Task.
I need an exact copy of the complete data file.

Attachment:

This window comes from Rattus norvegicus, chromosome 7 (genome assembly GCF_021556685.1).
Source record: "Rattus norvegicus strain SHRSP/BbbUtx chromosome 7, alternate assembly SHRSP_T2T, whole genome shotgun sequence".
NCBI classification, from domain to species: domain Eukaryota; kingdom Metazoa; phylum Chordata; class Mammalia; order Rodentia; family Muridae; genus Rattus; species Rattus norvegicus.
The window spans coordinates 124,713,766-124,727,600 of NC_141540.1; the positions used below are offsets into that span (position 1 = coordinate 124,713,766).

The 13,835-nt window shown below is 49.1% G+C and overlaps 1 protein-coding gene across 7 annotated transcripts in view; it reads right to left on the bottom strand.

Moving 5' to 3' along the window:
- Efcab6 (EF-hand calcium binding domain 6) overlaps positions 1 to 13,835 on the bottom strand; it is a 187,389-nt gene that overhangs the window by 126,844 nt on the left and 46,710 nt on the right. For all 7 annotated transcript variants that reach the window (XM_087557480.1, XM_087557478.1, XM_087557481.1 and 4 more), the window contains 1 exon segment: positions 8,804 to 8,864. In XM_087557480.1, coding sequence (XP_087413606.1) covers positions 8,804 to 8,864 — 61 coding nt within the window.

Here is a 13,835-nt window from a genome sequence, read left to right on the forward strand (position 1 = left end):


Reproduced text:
This window comes from Rattus norvegicus, chromosome 7 (genome assembly GCF_021556685.1).
Source record: "Rattus norvegicus strain SHRSP/BbbUtx chromosome 7, alternate assembly SHRSP_T2T, whole genome shotgun sequence".
NCBI classification, from domain to species: domain Eukaryota; kingdom Metazoa; phylum Chordata; class Mammalia; order Rodentia; family Muridae; genus Rattus; species Rattus norvegicus.
The window spans coordinates 124,713,766-124,727,600 of NC_141540.1; the positions used below are offsets into that span (position 1 = coordinate 124,713,766).

The 13,835-nt window shown below is 49.1% G+C and overlaps 1 protein-coding gene across 7 annotated transcripts in view; it reads right to left on the bottom strand.

Moving 5' to 3' along the window:
- Efcab6 (EF-hand calcium binding domain 6) overlaps positions 1 to 13,835 on the bottom strand; it is a 187,389-nt gene that overhangs the window by 126,844 nt on the left and 46,710 nt on the right. For all 7 annotated transcript variants that reach the window (XM_087557480.1, XM_087557478.1, XM_087557481.1 and 4 more), the window contains 1 exon segment: positions 8,804 to 8,864. In XM_087557480.1, coding sequence (XP_087413606.1) covers positions 8,804 to 8,864 — 61 coding nt within the window.

Here is a 13,835-nt window from a genome sequence, read left to right on the forward strand (position 1 = left end):